Korean War Veteran receives helping hand from Paint-A-Thon
Robert Montour’s life changed forever when his father was killed in World War II after a destroyer ship he was on was sunk in Okinawa — a Japanese prefecture.
Montour, who was only 10 when his father was killed in 1945, knew he was destined to serve in the Navy. So as soon as he turned 16, he packed his bags and ventured off to boot camp before eventually serving in the Korean War.
“My dad being killed kind of guided me toward wanting to get into the service,” said Montour, who is now 87 and lives alone in his longtime Lakewood home. “I could not wait to get in.”
When he came home, Montour married his late wife and had six children. He moved temporarily to California to take a painter’s apprenticeship, after which he worked for 41 years as a commercial painter. His career included time spent painting many of the skyscrapers in downtown Denver when they were first constructed.
But even Montour — who has worked with his hands all his life — admits that he needs help with upkeeping his home. The exterior of his house was beginning to deteriorate, and he needed modifications and repairs for his home to continue to age in place.
Thankfully, Montour learned of Brothers Redevelopment’s Paint-A-Thon after he saw a flyer about the service at his barbershop in August. So, he applied for the program, and two weeks later, a group of Wells Fargo volunteers came to paint Montour’s home and visit with him and his family. Lakewood Mayor Adam Paul and Lakewood City Councilmember Rebekah Stewart also visited the site to see the paint job and visit with Montour.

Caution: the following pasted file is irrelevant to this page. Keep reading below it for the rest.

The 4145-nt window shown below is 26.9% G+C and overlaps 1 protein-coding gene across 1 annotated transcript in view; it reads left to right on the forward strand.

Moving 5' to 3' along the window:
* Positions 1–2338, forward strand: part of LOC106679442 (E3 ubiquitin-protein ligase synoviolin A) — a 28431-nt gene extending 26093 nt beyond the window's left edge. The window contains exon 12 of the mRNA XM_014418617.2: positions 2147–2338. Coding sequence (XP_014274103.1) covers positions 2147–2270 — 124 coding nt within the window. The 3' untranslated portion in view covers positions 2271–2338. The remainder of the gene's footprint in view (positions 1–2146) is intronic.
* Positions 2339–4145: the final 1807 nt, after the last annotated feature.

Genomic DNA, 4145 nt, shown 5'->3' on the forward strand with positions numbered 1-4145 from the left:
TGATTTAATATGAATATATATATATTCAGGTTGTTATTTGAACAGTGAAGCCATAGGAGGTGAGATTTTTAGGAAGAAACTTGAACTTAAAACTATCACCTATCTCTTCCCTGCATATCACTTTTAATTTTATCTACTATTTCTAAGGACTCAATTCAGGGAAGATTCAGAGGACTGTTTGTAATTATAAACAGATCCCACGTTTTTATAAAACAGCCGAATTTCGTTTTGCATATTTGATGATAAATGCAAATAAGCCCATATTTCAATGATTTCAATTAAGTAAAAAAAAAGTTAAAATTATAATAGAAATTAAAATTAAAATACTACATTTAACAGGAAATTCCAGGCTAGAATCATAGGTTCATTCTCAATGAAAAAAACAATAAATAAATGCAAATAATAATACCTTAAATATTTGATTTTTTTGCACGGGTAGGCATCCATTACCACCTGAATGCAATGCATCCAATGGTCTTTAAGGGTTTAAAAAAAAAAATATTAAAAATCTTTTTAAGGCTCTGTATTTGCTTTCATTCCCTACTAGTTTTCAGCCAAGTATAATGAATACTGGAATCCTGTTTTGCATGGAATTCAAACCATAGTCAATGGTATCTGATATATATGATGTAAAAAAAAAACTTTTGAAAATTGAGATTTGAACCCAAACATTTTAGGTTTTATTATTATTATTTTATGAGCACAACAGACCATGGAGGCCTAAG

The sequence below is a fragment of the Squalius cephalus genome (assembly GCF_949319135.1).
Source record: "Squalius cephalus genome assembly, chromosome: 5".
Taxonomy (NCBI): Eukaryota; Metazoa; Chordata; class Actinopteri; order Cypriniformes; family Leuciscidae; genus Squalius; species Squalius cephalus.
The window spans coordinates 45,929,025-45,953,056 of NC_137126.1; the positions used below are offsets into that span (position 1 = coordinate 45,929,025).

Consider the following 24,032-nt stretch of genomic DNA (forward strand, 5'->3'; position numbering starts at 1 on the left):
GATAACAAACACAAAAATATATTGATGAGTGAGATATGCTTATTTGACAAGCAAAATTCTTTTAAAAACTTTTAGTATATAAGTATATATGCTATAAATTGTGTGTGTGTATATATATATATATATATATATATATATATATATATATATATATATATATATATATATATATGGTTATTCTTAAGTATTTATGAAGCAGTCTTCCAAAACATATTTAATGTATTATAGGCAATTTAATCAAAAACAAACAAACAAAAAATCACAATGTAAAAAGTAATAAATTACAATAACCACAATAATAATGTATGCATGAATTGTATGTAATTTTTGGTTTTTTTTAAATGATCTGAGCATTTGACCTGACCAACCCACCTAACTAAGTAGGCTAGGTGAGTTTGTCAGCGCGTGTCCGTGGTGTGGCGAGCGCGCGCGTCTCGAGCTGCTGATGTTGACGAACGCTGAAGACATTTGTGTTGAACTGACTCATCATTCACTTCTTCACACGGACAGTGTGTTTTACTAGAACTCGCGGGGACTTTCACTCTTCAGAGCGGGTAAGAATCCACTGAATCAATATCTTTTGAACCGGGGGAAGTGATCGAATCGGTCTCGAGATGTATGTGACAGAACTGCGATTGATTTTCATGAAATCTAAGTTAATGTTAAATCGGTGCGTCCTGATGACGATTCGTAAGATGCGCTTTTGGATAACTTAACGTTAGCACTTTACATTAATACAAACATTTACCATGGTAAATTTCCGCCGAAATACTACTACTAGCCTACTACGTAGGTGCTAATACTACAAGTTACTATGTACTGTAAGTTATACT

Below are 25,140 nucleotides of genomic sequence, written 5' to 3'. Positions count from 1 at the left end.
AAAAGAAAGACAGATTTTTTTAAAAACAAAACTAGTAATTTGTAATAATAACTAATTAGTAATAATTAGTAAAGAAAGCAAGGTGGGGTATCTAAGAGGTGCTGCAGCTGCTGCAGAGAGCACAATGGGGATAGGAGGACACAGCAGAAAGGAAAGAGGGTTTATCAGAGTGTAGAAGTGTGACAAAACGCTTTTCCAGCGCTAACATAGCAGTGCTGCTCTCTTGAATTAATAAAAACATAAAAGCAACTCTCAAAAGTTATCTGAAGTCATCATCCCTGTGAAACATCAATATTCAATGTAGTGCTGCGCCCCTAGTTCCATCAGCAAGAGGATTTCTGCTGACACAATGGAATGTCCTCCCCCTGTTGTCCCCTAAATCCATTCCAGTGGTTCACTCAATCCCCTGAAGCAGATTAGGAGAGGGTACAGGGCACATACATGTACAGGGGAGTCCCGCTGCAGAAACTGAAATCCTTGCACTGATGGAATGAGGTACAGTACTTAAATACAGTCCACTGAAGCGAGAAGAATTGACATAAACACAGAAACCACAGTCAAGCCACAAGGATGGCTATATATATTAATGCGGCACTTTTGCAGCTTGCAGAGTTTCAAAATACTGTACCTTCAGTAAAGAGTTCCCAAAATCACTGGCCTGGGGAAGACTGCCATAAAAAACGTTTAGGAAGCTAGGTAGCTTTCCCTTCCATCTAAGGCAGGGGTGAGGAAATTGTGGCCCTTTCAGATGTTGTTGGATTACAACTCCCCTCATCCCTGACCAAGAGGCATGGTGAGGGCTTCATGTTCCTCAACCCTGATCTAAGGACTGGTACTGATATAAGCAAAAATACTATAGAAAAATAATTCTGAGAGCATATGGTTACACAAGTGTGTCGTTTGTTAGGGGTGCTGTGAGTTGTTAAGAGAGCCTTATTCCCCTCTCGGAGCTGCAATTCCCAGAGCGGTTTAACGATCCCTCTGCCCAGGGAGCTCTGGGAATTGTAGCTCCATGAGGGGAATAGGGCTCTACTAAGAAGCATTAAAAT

His home is one of three houses Wells Fargo painted through the Paint-A-Thon and is part of the company’s Welcome Home Initiative — an enterprise-wide employee engagement initiative that aims to support Wells Fargo’s commitment to affordable and sustainable housing.
Later this year, thanks to funding from Wells Fargo, Brothers will also provide Montour with a step-in shower, a new back door, and repairs for his home.
“I don’t like to be dependent on anybody — but I appreciate the help,” said Montour. “I appreciate someone being concerned about me and my well-being.”
Thank you Brothers Redevelopment, Inc. and Wells Fargo for helping this Korean War Veteran and his amazing family….
Posted by Mayor Adam Paul on Saturday, September 17, 2022
I feel so lucky to have been invited along with Mayor Adam Paul to the home of one of my constituents whose home was…
Posted by Councilwoman Rebekah Stewart on Saturday, September 17, 2022